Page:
The Top Ten Patent Wars – Television (#10)

Philo T. Farnsworth is now generally considered to be the inventor of the television. But he was prevented from realizing the windfall that should have resulted due to patent litigation brought by the Radio Corporation of America (RCA) against Farnsworth that tied up his patent rights until shortly before they expired.

Farnsworth was a Mormon farmboy who began work on what became television in the early 20th century. He famously had a vision of how light would scan images in lines while driving in similar lines on a tractor on the family farm.  But that was not the conception nor the reduction to practice that would come under scrutiny later. By the late 1920s, Farnworth was working in San Francisco, backed by a group of bankers, a nod to later venture capitalists in the Bay Area. Having already filed multiple patents in the late 1920s, in 1928, he had demonstrated an early prototype for reporters that delivered 20 pictures per second, sufficient to make it look like the images were moving on screen. Farnsworth used a cathode tube to create an “electron image”, which was then scanned to produce an electrical signal. By transmitting that image from the tube to a screen, “all electronic television” was created.

The initial Farnsworth patents were

  • Patent 1,773,980: Television system (filed 7 January 1927, issued 26 August 1930)
  • Patent 1,773,981: Television receiving system (filed 7 January 1927, issued 26 August 1930)
  • Patent 1,758,359: Electric oscillator system (filed 7 January 1927, issued May 13, 1930)
  • Patent 1,806,935: Light valve (filed 7 January 1927, issued 26 May 1931)

Here is one of the drawings from the ‘980 patent:

RCA, at that time the leading radio company in the United States, had heard about Farnsworth’s work, and offered him $100,000 for the invention. RCA had already cornered the radio market, having been created by a merger between General Electric and Italian inventor Marconi’s U.S. subsidiary, which held many of the early radio patents.  Farnsworth rejected RCA’s offer in favor of developing his own invention.

RCA brought interference proceedings against Farnsworth at the Patent Office, claiming that inventor Vladimir Zworykin (now an RCA employee) had predated Farnsworth patents with his own filed in 1923. The main issue was whether Claim 15 of the ‘980 patent for an “electrical image” was disclosed previously in Zyworykin’s application, which later became U.S Patent No. 2,141,059, entitled “Television System.” The PTO found, in Interference #64,027, that “priority of invention awarded to Farnsworth.”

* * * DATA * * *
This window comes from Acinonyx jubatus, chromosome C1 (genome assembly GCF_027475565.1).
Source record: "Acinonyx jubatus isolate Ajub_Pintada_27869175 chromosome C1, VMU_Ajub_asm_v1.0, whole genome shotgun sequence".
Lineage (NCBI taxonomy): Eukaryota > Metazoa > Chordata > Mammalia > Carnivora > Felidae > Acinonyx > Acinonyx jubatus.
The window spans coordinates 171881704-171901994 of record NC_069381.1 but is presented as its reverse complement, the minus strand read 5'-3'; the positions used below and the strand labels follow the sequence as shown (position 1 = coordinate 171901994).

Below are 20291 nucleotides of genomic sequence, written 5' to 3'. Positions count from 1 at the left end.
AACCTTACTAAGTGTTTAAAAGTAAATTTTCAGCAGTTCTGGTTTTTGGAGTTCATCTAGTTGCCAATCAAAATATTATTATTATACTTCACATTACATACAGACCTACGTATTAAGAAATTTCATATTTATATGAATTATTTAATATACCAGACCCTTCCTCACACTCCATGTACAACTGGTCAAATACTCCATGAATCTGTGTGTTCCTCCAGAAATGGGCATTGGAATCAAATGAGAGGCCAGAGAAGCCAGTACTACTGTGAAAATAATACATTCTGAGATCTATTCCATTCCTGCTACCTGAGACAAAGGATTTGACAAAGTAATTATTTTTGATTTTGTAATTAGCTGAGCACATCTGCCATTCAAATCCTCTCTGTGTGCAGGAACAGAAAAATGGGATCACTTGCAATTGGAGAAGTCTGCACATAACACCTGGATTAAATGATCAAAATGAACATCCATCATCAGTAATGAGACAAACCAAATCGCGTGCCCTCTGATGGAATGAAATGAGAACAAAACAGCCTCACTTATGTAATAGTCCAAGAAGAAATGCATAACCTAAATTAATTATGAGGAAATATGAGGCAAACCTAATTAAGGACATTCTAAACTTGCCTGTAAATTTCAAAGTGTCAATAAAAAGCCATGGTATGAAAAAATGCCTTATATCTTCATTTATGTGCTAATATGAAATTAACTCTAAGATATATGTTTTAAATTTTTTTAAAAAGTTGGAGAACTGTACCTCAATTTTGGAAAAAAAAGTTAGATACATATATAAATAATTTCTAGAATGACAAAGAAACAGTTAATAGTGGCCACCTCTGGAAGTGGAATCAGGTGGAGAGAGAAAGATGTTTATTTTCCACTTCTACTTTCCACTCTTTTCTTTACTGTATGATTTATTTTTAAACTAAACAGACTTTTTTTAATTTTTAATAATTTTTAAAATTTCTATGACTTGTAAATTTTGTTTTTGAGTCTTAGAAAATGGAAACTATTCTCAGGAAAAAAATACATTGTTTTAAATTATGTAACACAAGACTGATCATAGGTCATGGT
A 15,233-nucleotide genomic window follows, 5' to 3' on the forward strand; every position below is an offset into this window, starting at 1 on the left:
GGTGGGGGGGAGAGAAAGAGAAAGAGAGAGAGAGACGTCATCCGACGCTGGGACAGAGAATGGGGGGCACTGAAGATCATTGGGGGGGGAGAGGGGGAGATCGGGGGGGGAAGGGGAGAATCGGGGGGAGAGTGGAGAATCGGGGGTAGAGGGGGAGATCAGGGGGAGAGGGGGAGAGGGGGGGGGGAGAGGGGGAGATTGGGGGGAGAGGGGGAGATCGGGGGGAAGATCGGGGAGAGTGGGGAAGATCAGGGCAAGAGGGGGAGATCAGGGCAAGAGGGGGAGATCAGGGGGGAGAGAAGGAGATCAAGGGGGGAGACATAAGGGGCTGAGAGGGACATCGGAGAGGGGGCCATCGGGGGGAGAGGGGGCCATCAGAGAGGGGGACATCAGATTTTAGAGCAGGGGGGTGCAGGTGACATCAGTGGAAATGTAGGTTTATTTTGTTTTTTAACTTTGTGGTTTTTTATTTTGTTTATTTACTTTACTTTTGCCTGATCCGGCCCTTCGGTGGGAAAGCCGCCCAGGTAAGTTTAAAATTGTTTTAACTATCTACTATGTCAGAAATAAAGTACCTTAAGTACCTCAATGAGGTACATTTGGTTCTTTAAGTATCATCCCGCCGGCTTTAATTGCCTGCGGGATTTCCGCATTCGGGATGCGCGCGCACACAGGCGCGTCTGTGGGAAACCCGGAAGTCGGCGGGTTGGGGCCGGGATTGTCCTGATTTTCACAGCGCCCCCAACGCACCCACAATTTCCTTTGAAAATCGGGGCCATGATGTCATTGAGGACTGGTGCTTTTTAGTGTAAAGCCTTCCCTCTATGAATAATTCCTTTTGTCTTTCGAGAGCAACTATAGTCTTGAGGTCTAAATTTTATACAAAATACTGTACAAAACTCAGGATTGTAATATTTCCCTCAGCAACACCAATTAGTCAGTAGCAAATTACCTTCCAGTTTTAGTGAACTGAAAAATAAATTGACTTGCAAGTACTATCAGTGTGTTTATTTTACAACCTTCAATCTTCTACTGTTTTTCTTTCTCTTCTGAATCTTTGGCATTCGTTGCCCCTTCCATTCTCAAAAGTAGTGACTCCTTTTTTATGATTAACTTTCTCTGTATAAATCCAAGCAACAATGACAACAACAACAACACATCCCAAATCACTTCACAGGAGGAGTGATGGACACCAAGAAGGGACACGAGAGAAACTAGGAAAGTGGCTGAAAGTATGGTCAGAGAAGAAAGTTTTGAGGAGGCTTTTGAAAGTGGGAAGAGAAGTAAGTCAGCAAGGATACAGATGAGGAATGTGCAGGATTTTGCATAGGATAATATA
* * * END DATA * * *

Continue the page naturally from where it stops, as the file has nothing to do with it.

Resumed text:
The PTO held that the Zworykin patent did not disclose a device capable of making an electrical image, even though it also focused on a cathode ray tube, as it failed to sufficiently demonstrate a method by which the image could be created. Significantly, there was no evidence that a device was reduced to practice from Zworykin’s patent and there was conflicting testimony before the PTO about the meaning of certain terms in the patent.

With help from an old teacher of his, who had saved a drawing from a 16-year old Farnsworth, he was able to prevail that he had invented the “image dissector”, which was later perfected into the cathode ray tube that became the basis for modern television.

While Zworykin’s inventions were notable, and later were involved in many improvements to Farnsworth’s original cathode ray tube invention made by RCA and others, Farnsworth was clearly the inventor of electronic television.

Unfortunately, his patent victory did not lead to great riches during his lifetime.  By the early 1930s, Farnsworth had given some public demonstrations of a working prototype, and filed a number of new patents. However, RCA had the last laugh because it used its marketing might, after taking a million-dollar license from Farnsworth after losing the interference proceedings, and claimed to the world that it had invented television through a much-hyped launch at the 1939 New York World’s Fair. Shortly thereafter, WWII ensued and prevented anyone from producing consumer electronics such as televisions because of the war effort. By the time the war was over, Farnsworth only had a few years remaining on his patent rights which he had originally filed in 1927. Farnsworth only realized a fraction of the value of the patents because its popularity did not take off until the late 1940s. Nonetheless, Farnsworth’s name has been recorded in the history books as the rightful inventor of television.

Stay tuned for Top Ten Patent Wars – Radio (#9).

Jeremy T. Elman

Jeremy T. Elman

Jeremy T. Elman is a trial lawyer who has appeared in over 75 IP matters for Fortune 500 companies and other high-profile technology companies, nearly a third as lead counsel.  He regularly writes about cutting-edge legal issues in the industry, especially in the software space.  Jeremy has been named as one of the Top 20 Cyber / AI Lawyers by the Daily Journal and the Most Effective Lawyer in IP by the Daily Business Review.  Jeremy practices in the areas of patent litigation, trade secret litigation, trademark litigation, copyright litigation, and other technology disputes.

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